In the Sustainable Energy for All process, which is just launching this year under the direction of Kandeh Yumkella, a West African colleague of Abeeku’s , the group was fortunate to have two leaders who spoke with incredibly empathy and in compelling stories about villages where they have lived and family members whose lives were changed by energy services.

In the space of this new initiative, Abeeku and I were again co-authors on papers that examined the real possibility of changing the energy access ‘equation’ in parts of the world see for too long as the last places likely to achieve access (Bazilian, et al. 2012, van Vuuren, et al., 2012a & 2012b).

Mostly, however, I will remember Abeeku’s excited drive and his energy.  I recall a SEFA meeting in London where Abeeku said of the official launch, “Finally!  We have a global push for something that will do good for the planet as an much-deserved side-benefit of doing good for the poor!”

I will miss Abeeku very much, but could not be more pleased that we have those words of his to remind us just how important it is to get on with the job.  That is just what Abeeku would have done.

References:

Bazilian, M., Nussbaumer, P., Rogner, H.-H., Brew Hammond, A., Foster, V., Pachauri, S., Williams, E., Howells, M., Niyongabo, P., Musaba, J., Gallachóir, B. Ó., Radka, M., Kammen, D. M. (2012)  “Energy access scenarios to 2030 for the power sector in sub-Saharan Africa”, Utilities Policy, 20, 116.

IPCC (2000) Intergovernmental Panel on Climate Change Working Groups II and III (2000) Methodological and Technological Issues in Technology Transfer (Cambridge University Press: New York, Cambridge UK and New York, NY).  ISBN 0-521-80494-9.

van Vuuren, D., Nakicenovic, N., Riahi, K., Brew-Hammond, A.,  Kammen, D. M., Modi,V., Nilsson, M., Smith, K. R. (2012a) ‘An energy vision: transformation towards sustainability — interconnected challenges and solutions”, Current Opinion in Environmental Sustainability, 4, 18–34.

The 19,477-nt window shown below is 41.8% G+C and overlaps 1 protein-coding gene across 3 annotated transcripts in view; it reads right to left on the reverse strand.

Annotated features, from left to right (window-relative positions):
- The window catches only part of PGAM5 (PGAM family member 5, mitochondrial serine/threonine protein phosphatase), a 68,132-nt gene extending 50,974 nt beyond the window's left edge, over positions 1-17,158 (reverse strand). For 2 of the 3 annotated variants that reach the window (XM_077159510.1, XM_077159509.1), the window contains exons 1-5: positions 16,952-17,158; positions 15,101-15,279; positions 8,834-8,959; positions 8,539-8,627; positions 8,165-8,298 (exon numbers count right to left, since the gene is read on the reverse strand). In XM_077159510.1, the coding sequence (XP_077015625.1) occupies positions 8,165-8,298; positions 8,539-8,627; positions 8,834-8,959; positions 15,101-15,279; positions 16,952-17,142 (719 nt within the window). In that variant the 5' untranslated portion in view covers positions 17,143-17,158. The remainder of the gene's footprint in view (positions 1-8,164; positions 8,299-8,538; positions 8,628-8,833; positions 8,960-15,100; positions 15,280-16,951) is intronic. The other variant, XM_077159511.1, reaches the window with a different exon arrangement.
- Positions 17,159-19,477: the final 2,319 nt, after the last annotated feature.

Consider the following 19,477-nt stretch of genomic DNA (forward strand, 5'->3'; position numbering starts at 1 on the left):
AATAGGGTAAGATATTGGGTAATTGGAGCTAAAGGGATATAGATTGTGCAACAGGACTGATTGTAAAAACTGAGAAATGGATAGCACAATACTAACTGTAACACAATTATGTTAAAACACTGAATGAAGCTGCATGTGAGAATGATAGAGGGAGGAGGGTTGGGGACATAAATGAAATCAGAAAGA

van Vuuren, D. P., Nakicenovic, N., Riahi, K., Brew-Hammond, A., Kammen, D. M., Modi, V., Nilsson M., and Smith, K. R. (2012b) An Energy Vision for a Planet Under Pressure, Rio+20 Policy Brief #8.  www.planetunderpressure2012.net.

Comments

  1. David Ato Quansah
    Kumasi, Ghana
    June 6, 2013, 4:56 am

    I have worked very closely with Prof (as we call him here at The Energy Center – TEC) since late 2009. He has been a great and generous mentor to me personally and to many young staff at KNUST. We planned and did a lot together.

    He was ever grateful for every little effort one made.

    Till his last breathe (Thursday before the fateful Monday), and from his base in London we kept discussing new ideas and projects. We eagerly waited his return, but this was not to happen.

    We had a lot in the pipeline, but now he is gone. I am however comforted by the fact that his life was a blessing to his generation. He contributed to making the world a better place – this is the essence of life.

    My last one-on-one chat with him was over lunch, just before a trip to Germany (which he was supposed to have led, but went to the UK for medical reasons). We discussed issues ranging from his impending sabbatical leave, the start of my PhD, to his own post-retirement plans, since he was attaining the retirement age of 60 in 2 years.

    This man was so selfless, it was amazing!

    Ours at KNUST, and in particular TEC, is to continue the pursuit of the dream that we all shared.

    I will be travelling to Cape Coast tomorrow to join the family for a commemoration of the 40 days of his burial.